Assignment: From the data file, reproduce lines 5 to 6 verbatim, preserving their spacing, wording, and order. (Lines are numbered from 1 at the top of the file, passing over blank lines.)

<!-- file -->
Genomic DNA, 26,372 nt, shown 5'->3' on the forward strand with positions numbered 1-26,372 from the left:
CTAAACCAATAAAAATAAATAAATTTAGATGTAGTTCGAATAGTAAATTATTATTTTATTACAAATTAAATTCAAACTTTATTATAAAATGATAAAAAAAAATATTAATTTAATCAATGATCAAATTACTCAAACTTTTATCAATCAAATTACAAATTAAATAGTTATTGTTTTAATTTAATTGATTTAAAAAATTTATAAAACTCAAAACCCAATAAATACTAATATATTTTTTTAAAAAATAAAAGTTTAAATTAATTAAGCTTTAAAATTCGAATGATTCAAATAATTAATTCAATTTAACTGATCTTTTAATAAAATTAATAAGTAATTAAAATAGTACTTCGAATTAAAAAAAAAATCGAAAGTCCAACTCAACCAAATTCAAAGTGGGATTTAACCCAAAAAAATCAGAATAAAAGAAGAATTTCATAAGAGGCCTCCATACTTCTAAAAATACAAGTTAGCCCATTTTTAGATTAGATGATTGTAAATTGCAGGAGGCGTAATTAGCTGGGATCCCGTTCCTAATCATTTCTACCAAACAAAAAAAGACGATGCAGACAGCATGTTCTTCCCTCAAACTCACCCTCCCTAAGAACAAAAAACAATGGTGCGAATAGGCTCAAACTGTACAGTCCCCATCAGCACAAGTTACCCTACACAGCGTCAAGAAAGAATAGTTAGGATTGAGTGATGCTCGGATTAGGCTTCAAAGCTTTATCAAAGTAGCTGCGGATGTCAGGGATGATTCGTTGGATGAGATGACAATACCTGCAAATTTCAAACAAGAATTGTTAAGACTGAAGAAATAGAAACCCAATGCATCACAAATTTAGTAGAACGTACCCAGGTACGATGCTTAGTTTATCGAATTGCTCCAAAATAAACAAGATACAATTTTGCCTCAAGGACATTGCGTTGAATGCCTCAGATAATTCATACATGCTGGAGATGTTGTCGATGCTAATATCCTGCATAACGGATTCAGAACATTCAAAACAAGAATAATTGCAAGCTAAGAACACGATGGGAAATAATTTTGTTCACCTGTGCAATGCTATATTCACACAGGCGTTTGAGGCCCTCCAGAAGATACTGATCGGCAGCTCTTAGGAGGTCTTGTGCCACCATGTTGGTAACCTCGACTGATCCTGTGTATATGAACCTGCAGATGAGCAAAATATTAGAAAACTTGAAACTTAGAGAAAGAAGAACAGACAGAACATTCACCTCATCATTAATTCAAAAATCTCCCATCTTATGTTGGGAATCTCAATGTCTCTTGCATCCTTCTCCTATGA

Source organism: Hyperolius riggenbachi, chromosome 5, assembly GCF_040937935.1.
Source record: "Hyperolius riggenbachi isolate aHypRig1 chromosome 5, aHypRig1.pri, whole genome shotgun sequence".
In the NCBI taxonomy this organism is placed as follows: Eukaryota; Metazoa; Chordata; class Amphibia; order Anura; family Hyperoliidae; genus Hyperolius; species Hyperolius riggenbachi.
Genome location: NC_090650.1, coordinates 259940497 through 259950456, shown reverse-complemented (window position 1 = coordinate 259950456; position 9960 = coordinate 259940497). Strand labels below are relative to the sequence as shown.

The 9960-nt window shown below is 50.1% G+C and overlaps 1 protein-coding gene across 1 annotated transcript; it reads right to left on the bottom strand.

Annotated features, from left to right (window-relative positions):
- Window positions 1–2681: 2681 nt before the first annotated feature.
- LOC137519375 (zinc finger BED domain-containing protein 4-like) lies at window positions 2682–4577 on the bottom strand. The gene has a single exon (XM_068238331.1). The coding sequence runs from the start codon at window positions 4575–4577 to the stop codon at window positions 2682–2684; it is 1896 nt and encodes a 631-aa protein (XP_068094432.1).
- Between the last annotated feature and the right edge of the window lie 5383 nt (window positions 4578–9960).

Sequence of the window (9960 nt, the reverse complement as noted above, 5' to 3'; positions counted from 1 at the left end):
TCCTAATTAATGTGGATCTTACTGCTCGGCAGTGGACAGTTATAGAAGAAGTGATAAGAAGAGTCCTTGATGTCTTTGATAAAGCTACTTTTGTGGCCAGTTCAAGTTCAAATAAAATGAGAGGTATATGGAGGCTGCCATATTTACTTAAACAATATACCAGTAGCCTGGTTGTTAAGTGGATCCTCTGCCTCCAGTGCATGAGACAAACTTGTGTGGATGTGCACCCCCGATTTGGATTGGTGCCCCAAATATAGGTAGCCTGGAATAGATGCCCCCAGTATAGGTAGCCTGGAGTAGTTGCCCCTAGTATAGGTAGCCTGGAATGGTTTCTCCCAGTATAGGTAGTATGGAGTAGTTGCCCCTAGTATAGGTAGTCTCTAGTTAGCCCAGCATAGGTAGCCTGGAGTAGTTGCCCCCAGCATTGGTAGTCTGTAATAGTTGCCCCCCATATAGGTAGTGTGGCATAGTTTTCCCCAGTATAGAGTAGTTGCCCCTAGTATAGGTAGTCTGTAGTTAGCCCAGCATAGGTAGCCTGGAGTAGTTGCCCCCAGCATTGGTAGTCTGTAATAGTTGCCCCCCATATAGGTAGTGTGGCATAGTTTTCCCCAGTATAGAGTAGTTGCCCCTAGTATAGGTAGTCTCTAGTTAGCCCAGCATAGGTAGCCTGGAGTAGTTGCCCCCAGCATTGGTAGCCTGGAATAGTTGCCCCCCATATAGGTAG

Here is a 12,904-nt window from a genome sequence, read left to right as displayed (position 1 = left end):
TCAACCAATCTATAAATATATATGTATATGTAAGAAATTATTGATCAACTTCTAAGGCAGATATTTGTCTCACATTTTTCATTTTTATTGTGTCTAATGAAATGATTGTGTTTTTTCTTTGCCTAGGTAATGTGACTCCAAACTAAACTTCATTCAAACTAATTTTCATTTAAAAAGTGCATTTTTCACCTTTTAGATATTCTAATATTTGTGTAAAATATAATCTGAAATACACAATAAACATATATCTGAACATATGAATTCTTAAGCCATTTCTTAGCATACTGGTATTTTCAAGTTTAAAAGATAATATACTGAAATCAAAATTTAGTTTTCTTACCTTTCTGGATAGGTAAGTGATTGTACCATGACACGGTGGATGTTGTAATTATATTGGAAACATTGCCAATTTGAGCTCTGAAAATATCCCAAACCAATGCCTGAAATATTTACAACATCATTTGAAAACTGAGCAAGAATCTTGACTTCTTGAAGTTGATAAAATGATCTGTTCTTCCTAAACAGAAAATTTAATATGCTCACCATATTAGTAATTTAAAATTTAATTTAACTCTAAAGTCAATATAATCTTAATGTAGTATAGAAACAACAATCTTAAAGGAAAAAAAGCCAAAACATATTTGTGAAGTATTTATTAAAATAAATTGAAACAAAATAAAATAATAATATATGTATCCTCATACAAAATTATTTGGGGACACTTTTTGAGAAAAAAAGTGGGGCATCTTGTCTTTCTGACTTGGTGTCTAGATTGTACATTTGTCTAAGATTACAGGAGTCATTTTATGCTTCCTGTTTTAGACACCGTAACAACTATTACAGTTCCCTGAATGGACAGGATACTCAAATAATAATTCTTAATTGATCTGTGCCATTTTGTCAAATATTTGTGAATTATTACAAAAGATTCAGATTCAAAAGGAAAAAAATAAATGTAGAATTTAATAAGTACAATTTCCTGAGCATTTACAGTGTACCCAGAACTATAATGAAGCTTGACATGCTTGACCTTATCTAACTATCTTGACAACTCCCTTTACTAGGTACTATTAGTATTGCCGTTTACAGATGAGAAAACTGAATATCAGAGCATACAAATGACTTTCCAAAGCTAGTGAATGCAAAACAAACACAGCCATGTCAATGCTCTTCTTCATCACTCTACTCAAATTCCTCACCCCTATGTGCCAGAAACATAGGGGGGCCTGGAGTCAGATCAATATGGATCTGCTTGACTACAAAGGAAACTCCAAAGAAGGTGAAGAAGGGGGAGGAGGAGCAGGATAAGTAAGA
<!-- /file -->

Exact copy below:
In the NCBI taxonomy this organism is placed as follows: Eukaryota; Metazoa; Chordata; class Amphibia; order Anura; family Hyperoliidae; genus Hyperolius; species Hyperolius riggenbachi.
Genome location: NC_090650.1, coordinates 259940497 through 259950456, shown reverse-complemented (window position 1 = coordinate 259950456; position 9960 = coordinate 259940497). Strand labels below are relative to the sequence as shown.